Help please before this rooster becomes dinner

Discussion in 'Chicken Behaviors and Egglaying' started by lrayle, Dec 20, 2013.

  1. azygous

    azygous Flock Master

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    When you hold your rooster down, are you pushing his head to the ground while pinching the skin on the back of his neck? Are you holding him down until he becomes still? When you encounter him at other times, are you walking straight toward him, forcing him to move out of your way? Are you being absolutely consistent?
     
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  2. worldrob

    worldrob Out Of The Brooder

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    Our RIR Roo has started flogging us today as well. There had been a few signs in the past where he deemed to nip at me, but today he took a run at my wife in the morning and me later in the afternoon. I did challenge him right back, even tried to catch him but he flew away, and then ran. I am prepared too try all the suggestions offered, but I have two 5 year old sons, should I be worried about their safety?
    Hopefully he gets the message soon, because I won't mess around if the kids are at risk.
    Rob
     
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  3. faithm130

    faithm130 New Egg

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    Well, we had several show birds penned together and one day our rooster started acting aggressively. Which was strange because he was our baby, we could hand feed, snuggle, take naps in the sun, and do every thing with him. I chose to carry around a spray bottle with me and spray hime several times if he showed and aggressiveness. This way we don't damage any feathers by holding him down etc. also, wave your arms and stomp when you spray him
     
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  4. Beekissed

    Beekissed Flock Master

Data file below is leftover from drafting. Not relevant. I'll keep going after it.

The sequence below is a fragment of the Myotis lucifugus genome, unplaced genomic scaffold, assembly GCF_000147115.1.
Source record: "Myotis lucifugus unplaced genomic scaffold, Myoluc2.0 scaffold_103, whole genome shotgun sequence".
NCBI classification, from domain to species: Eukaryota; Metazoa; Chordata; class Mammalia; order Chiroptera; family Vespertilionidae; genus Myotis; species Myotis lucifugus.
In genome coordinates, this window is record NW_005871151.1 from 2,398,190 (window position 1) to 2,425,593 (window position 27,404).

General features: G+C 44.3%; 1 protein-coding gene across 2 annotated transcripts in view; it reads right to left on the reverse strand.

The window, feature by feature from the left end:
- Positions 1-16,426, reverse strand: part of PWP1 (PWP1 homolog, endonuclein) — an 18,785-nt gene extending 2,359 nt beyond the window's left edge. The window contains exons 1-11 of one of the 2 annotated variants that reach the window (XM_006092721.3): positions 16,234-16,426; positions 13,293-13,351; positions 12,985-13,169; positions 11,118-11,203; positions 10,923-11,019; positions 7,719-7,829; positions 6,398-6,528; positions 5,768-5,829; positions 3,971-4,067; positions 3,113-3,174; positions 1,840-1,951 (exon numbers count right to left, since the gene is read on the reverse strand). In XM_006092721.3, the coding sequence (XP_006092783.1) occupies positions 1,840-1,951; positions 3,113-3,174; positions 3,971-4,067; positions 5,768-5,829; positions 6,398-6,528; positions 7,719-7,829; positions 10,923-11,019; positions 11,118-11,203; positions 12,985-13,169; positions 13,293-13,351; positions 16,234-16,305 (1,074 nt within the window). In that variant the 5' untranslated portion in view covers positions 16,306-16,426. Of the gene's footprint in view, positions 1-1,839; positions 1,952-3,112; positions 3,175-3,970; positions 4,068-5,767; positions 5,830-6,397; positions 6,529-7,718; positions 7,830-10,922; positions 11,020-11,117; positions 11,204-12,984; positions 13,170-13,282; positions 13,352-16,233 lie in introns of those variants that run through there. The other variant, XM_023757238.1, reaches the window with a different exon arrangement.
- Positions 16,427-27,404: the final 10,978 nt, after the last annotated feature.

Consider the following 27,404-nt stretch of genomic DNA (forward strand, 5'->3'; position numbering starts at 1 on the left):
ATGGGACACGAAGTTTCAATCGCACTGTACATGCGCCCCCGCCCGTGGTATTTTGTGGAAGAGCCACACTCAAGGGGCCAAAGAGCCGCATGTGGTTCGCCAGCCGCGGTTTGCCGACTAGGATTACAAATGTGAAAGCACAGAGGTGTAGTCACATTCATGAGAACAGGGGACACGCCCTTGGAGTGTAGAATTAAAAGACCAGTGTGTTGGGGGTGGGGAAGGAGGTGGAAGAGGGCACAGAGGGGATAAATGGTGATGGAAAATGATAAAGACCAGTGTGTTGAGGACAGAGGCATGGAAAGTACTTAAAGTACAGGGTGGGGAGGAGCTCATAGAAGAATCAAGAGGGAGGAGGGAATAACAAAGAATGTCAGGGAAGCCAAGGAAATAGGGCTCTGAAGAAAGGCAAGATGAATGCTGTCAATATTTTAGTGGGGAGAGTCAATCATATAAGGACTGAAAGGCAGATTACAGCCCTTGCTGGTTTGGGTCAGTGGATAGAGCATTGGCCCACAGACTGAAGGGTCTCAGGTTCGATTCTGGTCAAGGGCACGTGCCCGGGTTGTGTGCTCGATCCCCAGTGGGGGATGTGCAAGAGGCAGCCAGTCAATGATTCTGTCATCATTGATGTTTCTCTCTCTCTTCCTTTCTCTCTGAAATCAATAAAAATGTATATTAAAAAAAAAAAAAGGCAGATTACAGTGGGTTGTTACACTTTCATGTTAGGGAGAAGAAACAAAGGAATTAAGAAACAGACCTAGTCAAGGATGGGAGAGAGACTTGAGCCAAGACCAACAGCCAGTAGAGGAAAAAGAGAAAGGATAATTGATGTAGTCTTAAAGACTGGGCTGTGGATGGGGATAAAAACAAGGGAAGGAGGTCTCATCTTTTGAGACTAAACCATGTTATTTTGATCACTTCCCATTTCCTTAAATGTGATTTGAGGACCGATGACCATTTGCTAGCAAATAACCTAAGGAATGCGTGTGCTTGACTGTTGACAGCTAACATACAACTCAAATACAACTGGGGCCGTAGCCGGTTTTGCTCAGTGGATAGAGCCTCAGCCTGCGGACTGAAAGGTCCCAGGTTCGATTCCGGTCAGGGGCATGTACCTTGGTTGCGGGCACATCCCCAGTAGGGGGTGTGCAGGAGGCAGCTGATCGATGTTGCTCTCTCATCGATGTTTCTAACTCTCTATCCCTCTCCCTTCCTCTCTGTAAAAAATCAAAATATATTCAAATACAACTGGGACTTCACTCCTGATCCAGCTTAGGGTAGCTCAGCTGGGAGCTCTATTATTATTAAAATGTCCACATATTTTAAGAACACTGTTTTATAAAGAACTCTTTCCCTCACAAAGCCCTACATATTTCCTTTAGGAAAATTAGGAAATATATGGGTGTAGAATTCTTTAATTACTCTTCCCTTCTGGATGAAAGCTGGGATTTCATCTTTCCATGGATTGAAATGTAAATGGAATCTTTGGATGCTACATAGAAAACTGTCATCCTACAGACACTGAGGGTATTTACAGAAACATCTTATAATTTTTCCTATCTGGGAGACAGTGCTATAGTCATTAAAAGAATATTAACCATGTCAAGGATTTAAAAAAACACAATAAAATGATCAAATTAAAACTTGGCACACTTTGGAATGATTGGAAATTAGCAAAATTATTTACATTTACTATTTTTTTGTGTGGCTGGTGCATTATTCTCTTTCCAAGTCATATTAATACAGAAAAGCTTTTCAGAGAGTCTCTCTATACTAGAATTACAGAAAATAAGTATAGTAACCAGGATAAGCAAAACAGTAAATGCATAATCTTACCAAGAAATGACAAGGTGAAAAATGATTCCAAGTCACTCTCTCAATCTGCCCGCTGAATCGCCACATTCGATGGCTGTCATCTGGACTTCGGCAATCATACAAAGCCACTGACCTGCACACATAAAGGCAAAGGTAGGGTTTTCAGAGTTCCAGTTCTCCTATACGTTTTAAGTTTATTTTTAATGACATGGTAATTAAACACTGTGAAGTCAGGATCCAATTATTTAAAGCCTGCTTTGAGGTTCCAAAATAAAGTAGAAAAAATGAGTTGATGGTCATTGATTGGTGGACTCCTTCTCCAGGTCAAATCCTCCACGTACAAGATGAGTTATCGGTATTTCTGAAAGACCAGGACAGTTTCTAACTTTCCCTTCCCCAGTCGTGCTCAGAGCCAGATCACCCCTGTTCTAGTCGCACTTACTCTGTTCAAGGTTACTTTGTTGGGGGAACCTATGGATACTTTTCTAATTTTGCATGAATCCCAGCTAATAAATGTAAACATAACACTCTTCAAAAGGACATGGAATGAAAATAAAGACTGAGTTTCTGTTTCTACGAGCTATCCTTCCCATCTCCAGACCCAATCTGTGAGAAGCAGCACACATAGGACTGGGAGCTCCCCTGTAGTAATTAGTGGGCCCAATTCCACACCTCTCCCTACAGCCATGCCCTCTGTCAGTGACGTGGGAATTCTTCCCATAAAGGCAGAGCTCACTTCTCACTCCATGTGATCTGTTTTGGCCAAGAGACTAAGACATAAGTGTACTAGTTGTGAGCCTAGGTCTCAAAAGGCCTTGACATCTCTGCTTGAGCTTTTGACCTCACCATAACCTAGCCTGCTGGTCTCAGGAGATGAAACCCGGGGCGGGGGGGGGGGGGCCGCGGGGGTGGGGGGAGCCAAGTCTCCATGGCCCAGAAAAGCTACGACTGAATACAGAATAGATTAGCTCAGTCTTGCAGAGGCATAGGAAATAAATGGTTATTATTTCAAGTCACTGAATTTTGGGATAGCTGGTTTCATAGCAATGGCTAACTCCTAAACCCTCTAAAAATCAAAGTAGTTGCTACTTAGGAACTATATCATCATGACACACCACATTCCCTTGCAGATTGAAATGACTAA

I'm going to give you a clue on "rooster speak"....holding him down doesn't mean anything to him. If you'll watch how roosters interact between dominant ones and subordinate ones, there is rarely any, if ever, holding a bird down for a long time when there is an altercation. There is very quick flogging, gripping by the back of the head and flinging him away or getting him down and giving some savage pecking to the back of the head or neck. No holding him down and nothing else. That's a rooster on a hen maneuver, not rooster on rooster.

    Because your rooster is attacking you, you are the subordinate in this picture. You are getting dominated by your bird simply because you are walking where a subordinate isn't supposed to be walking when a dominant is in the area. What you never see is a dominant rooster getting attacked by a subordinate rooster unless there is going to be a definite shift in power, at which time the sub will challenge the dom and win...or lose. So far you are losing and not even challenging.

    If you want to win this battle, you must go on the offensive, not the defensive. He who attacks first, and is still claiming the area when the other guy leaves it, is the winner. Some people never have to go on the offensive because their movements in the coop are so decisive that they move and act like a dominant and a 2 ft. rooster is smart enough to recognize a dominant attitude and behavior...which is likely why he's never attacked your husband. Most men move more decisively than do women and children and they rarely step around a bird, but walk through them.

    Carrying him around also doesn't mean anything to him...it just doesn't translate at all. His environment is that coop and run floor and that's where you need to speak to him, in a language he understands. Because they are quick on their feet and can evade you, you need a training tool like a long, limber, supple rod of some kind...cutting a nice switch from a shrub or tree that will lengthen your reach by 5 ft. really helps in this. Don't use a rake or broom because they are too clumsy and stiff and can put the hurts on the guy when you don't really mean to.